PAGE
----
Immediately after the 2012 election Bill Whittle experienced a catharsis. He produced a one and a half hour video he titled “A New Beginning.” Instead of allowing himself to lapse into a state of despair, Whittle looked ahead.
Whittle calls himself a journalist. In doing so, he helps to give what has become a dreadful profession some hope of restoring its reputation. What he does in the video below is use his skill as a teacher. He provides a cogent explanation of the results of the 2012 election. That includes explaining, without blaming anyone except the winners, why Conservatives lost. Then he offers hope for the future by charting a course for us.
Because it offers a realistic, imaginative, and virtuous path on the journey ahead, the video is both worth watching and worthy of high praise.
Unlike Whittle, I experienced my post-election catharsis more slowly, and I waited until late into the evening of the next day to post anything. Unlike Whittle, I had no ready-made plan of my own for a post-election lost. Instead, I have studied what others have offered, and I have taken refuge in the Bible. Therefore, when I give my comments on Whittle’s new beginning, I have the advantage of being a critic. Hopefully, because I like Whittle’s proposal, Conservatives view my criticism as constructive.
What Whittle hopes to do is to spur a movement to build structures that parallel and compete with what are currently government monopolies. That is, we pay twice. We pay to support the government monopolies, and then we pay again to buy something that actually does the job in the private market.
Actually, what Whittle proposes has happened before. Even though the USSR was a totalitarian state, because the government-run farms performed so poorly, much of the USSR’s high quality agricultural produce came from small farm plots the state suffered to exist (see Agriculture in the Soviet Union). The survival of those small farms show that Whittle proposes is possible. However, unless you listen to his whole presentation, you will not appreciate why his idea is so important. You will not understand what Whittle thinks our conflict is about, whether we will survive as a virtuous people.
As Whittle suggests himself, what he proposes still needs refinement. So I have offered a few refinements. Here is a comment I left at Bill Whittle Weighs In on a New Beginning.
Like Bill Whittle. Got about halfway through. Sounds excellent! Only problem so far is that I think he underestimates one problem and over estimates another.
As our economy continues to decline, we will have less disposable income. If it is already difficult to get people to pay twice (for parallel private structures), hard times will make it even more difficult. Nonetheless, we don’t have a choice.
We also have no choice except to fight the government tooth and nail. When we start setting up parallel private structures, government regulators will step in order to destroy the competition. Then we will have to fight ferociously to protect those parallel structures. That could easily involve civil disobedience. At the same time, we will have to fight to starve certain parts of the government of money to render it less dangerous.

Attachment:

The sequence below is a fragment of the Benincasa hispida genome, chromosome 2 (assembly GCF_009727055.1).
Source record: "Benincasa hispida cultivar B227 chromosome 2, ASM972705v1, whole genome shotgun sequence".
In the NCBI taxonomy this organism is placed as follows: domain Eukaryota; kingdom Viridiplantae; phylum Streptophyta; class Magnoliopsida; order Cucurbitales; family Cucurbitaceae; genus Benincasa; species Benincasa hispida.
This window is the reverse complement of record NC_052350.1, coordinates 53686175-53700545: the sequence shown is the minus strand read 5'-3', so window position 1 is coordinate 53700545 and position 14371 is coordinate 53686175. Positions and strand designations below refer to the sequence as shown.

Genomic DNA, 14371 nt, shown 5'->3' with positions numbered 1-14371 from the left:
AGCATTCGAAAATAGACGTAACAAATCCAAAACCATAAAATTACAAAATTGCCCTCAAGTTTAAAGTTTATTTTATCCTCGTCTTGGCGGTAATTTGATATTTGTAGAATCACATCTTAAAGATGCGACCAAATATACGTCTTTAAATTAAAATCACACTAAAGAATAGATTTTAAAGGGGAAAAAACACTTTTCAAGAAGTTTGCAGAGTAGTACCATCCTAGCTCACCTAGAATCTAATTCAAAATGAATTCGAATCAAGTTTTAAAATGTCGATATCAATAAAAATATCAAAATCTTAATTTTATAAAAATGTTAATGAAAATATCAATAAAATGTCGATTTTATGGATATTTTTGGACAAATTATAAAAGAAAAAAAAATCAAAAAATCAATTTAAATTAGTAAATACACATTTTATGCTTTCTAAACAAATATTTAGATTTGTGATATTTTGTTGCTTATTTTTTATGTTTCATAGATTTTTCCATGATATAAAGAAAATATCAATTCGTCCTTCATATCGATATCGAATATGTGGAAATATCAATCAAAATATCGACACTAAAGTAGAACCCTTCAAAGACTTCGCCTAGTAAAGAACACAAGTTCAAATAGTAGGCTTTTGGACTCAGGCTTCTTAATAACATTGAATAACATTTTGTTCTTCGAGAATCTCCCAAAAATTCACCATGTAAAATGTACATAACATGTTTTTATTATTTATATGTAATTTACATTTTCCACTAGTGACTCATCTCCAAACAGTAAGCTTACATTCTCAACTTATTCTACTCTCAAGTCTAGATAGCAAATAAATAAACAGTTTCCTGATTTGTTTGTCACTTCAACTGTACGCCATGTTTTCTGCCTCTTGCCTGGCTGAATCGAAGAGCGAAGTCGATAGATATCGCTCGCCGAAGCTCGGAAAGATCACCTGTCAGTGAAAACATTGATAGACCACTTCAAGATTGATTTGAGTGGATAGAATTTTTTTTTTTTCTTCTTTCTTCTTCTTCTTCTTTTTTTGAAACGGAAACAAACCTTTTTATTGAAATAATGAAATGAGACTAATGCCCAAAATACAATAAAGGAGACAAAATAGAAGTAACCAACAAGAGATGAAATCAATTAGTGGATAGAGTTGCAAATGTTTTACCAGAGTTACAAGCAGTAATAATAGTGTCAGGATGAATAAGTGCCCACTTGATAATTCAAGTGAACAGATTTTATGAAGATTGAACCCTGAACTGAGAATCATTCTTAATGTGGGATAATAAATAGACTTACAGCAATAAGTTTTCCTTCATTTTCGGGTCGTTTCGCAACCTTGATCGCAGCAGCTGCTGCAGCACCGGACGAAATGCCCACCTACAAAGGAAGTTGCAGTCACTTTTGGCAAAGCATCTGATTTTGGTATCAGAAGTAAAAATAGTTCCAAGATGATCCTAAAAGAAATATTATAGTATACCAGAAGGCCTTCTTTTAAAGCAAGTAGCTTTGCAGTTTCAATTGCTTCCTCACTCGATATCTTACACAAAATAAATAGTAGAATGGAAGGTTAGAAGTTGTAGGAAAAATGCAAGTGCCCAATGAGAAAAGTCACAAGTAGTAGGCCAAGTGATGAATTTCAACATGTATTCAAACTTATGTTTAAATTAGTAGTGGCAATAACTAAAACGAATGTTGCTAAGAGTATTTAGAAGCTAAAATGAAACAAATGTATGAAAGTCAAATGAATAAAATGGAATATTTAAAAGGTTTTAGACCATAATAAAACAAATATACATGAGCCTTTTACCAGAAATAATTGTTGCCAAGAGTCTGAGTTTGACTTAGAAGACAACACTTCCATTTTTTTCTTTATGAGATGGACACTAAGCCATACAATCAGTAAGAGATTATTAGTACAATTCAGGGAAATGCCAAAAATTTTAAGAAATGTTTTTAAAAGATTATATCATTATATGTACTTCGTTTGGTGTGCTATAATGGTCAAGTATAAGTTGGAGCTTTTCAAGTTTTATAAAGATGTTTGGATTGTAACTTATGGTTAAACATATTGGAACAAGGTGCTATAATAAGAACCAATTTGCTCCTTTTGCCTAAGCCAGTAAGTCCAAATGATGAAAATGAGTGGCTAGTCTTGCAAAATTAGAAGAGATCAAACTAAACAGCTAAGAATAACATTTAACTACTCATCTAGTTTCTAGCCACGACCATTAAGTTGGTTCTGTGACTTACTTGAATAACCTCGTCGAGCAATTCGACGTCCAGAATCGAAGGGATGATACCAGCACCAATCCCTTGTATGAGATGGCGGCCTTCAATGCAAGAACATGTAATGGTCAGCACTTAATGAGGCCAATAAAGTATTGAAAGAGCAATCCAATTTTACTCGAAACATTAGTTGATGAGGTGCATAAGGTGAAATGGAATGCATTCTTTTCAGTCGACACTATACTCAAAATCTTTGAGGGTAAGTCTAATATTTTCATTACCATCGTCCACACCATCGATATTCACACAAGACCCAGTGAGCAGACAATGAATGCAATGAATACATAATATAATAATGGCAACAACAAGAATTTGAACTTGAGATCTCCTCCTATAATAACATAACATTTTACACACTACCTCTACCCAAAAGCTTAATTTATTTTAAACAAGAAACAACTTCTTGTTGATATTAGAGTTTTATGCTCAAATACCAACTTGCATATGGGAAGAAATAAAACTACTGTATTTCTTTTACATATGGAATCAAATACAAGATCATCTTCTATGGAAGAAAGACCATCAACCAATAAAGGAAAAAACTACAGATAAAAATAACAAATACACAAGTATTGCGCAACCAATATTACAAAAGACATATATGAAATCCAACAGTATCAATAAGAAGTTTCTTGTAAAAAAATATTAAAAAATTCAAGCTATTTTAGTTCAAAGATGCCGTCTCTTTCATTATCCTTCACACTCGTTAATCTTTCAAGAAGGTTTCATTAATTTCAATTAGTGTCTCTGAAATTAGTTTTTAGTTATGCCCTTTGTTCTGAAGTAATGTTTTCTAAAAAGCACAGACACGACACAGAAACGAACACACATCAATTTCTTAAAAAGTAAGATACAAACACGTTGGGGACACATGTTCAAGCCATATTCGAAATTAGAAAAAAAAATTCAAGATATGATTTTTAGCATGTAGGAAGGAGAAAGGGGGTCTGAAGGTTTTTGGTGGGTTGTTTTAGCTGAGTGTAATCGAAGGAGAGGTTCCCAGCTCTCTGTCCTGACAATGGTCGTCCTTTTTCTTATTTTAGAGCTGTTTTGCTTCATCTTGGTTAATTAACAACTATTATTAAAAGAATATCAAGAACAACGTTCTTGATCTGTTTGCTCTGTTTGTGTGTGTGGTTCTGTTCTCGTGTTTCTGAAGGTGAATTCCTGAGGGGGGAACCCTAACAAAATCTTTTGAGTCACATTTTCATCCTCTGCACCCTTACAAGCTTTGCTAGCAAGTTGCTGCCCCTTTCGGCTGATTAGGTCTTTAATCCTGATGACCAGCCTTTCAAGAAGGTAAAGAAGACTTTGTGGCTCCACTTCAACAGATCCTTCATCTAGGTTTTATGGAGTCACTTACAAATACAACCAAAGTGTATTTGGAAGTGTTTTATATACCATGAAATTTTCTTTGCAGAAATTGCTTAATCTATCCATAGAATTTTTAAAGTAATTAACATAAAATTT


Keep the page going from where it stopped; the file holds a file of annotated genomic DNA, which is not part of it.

What we may experience something the early church experienced, persecution. When Whittle talks of ignoring the government, he strikes me guilty of hoping to play it safe. In a sense, he is ignoring his own advice. When we stand for virtue, those without virtue will hate us because we have what they do not have. Will their government officials benignly neglect us, people they see as dangerous competitors? Whittle’s own experiences suggest otherwise; it’s not a realistic expectation.
If we fight for virtue, then we must do what virtue requires. That is, first we render unto God what God’s. Then we render unto Caesar what is Caesar’s.
Anyway, those are early observations, and so perhaps unfair. On the other hand, I like what I saw, and I will definitely watch the rest tomorrow evening. (from here)
My initial observations survived listening to the rest of Whittle’s interesting presentation. What else have I to add?
- Whittle’s definition of government is ambiguous. However, he only talks about replacing certain types of government institutions with parallel structures. Those are the Socialist institutions. When government is doing what it is suppose to do (and not engaging in Socialism), it exists to protect our rights. Protecting our rights requires judges, juries, policemen, and military forces. There is no practical way to build parallel structures to replace those government institutions. That is why Conservatives cannot simply abandon participation in the government. Therefore, we must take part in government. Otherwise, we will not able to protect the rights of our family, friends and neighbors.
- In his video, Whittle speaks of what we deserve. Whittle intends no harm. Nonetheless, when someone tells me what I deserve, I find such presumption grating (See YOU DESERVE IT? WHY?). I know better! What I deserve is what God decides I deserve, and is that not true for everyone? Therefore, we must look to Him for guidance, and we must obey His commands.
With respect to the aftermath of the 2012 election, what does God require of us? In FINDING PEACE IN THE AFTERMATH OF THE 2012 ELECTION — PART 5, I will offer what I think the Bible says about this matter.